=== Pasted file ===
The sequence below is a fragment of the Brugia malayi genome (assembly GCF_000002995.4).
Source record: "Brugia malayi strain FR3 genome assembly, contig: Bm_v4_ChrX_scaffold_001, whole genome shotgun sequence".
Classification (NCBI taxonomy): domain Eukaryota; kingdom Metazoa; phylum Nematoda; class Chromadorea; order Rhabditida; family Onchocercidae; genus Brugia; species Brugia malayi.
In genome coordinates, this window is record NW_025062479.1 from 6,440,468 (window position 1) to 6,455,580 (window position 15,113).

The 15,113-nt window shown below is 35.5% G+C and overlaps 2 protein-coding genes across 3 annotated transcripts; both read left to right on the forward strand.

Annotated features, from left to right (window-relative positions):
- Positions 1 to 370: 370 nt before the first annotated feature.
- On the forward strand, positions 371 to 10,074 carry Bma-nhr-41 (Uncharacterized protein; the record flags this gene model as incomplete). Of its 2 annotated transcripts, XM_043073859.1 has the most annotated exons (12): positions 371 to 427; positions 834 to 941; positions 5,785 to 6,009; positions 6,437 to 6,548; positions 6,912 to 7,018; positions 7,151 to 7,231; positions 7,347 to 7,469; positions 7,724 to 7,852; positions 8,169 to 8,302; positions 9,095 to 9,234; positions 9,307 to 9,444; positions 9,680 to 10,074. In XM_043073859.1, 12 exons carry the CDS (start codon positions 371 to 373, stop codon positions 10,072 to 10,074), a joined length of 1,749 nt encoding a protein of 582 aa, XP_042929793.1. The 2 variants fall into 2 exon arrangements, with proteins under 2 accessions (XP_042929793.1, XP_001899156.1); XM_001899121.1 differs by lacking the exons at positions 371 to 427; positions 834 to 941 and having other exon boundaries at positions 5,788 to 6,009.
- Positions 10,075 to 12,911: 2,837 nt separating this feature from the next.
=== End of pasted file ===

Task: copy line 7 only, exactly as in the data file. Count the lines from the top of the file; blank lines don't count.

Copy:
- Positions 1 to 370: 370 nt before the first annotated feature.